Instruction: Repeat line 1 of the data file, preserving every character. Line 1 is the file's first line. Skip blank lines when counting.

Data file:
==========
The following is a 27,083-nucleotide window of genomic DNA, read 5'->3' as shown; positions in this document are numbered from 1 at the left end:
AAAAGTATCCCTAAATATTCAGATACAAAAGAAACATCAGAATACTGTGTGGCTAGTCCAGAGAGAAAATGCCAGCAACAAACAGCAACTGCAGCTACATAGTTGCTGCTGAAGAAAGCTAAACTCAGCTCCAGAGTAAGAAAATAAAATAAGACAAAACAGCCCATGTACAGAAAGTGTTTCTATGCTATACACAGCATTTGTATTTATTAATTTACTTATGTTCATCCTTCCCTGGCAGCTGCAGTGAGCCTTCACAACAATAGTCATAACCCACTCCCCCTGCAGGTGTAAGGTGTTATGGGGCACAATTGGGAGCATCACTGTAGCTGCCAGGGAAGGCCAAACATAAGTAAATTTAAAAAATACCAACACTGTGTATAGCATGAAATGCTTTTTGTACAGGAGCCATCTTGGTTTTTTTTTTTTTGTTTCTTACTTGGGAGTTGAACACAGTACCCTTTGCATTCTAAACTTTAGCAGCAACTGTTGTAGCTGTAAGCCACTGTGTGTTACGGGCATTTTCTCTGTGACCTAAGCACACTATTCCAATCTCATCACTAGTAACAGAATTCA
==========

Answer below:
The following is a 27,083-nucleotide window of genomic DNA, read 5'->3' as shown; positions in this document are numbered from 1 at the left end: